The finding of unconstitutionality essentially dismisses any claimed presumptive legal need for absolute secrecy in regard to terrorism cases. The USA PATRIOT Act is affected only if the limits on NSLs in terrorism cases also apply to non-terrorism cases such as those authorized by the Act. The government was expected to appeal the ruling to the Supreme Court, and until the district court ruling is reviewed, the secrecy procedures of the NSL remain in place.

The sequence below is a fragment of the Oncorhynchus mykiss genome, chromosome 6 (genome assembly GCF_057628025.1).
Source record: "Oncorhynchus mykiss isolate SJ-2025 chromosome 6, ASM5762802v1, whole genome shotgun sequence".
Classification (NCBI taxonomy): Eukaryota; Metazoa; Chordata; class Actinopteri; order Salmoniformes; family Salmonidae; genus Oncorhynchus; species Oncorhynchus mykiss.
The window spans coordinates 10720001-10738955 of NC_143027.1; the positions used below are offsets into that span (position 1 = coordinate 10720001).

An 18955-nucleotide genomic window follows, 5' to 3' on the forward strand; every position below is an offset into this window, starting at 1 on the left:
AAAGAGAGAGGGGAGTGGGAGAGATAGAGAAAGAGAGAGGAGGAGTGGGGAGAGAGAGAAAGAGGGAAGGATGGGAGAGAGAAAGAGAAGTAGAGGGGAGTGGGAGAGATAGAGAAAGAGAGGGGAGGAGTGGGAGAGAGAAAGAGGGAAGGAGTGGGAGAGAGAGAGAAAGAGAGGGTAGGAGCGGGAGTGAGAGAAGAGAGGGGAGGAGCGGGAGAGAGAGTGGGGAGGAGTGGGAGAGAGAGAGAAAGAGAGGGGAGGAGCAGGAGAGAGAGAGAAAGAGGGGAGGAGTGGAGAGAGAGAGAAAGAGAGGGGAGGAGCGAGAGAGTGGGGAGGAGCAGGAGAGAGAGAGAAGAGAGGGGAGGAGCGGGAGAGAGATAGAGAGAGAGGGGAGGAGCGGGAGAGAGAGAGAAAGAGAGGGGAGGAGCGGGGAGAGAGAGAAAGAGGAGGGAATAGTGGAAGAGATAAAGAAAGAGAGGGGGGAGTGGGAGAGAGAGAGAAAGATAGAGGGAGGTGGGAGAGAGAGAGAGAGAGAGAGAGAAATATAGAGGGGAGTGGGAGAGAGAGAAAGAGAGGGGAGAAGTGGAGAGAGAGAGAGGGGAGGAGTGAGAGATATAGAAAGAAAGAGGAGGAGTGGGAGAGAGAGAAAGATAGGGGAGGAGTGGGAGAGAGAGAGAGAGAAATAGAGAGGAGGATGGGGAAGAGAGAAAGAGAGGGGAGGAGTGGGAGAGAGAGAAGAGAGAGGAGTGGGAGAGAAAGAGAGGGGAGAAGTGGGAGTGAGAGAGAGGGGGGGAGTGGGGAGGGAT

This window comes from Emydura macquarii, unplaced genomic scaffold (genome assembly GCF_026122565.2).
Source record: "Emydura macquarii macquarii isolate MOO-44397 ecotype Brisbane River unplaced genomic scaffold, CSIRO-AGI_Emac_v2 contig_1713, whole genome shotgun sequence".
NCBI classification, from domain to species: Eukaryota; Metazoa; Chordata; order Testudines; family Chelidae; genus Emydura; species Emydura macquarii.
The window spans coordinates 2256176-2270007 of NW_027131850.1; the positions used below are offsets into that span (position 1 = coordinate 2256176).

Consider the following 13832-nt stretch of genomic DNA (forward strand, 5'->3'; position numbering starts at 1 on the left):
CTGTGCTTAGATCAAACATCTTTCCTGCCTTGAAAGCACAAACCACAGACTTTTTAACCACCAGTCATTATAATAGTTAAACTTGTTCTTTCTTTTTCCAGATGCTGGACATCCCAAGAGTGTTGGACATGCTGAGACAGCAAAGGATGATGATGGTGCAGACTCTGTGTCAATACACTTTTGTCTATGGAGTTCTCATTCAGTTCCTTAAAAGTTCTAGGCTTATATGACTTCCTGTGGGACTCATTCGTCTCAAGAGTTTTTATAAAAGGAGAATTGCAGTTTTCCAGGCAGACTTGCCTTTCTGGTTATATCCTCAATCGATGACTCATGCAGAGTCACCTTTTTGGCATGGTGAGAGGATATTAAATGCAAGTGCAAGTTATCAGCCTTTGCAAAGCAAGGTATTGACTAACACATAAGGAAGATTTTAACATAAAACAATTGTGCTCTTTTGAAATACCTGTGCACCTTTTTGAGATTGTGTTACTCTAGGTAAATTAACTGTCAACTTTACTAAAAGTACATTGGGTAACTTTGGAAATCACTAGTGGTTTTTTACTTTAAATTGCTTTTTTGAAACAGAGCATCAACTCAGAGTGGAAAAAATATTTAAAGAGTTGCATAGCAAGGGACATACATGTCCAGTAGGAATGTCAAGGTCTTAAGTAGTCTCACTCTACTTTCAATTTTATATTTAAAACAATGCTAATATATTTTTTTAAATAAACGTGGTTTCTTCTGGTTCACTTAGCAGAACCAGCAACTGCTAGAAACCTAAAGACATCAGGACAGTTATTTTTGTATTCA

This is part of the Patriot Act that was not explained to us just like the parts of the health care bill and the Finance Reform and Consumer Protection Act. Like so many things, yet our President sees no harm in revealing how many war heads we have and what kind they are, things that our enemies love to know. Like the governors from Minnesota and Texas and about 12 other governors who have recieved NSL's, I too fear where our government is taking us, I hope that those Governors do acknowlege that they have recived these letters and allow the people of their respective states know that the current administration not only will not protect US citizens, it will not allow us to protect ourselves. I take as example the U.N. Small Arms Treaty, this is nothing less than an attempt to take away our Second Amendment Right To Bare Arms. Look at what they did in England, they have taken away their hunting rifles, in the past they took their hand guns. One resident, Tony Martin had been robbed several times in a couple months, he lived rural enough that there were not police close or neighbors so finally he shot one of the robber when they were in his house. He got life in prison for premeditated murder. Just because he planned to protect himself and his property. Now the sentence has been reduced, but he is still in jail and being sued by the burgler. The burgler who was killed was 16 years old and had around 20 breakins on his police record. The other guy was in his early 30's and had 34 convictions on his record. I guess they don't have a three times and your in for life law in England. If you think removing guns from the public make us safer, look at England and Australias crime rates after guns are confidiscated from honest citizens. Violent crime up 30 plus percent. All crime up close to 40%. YoU DO THE MATH. From my cold dead fingers.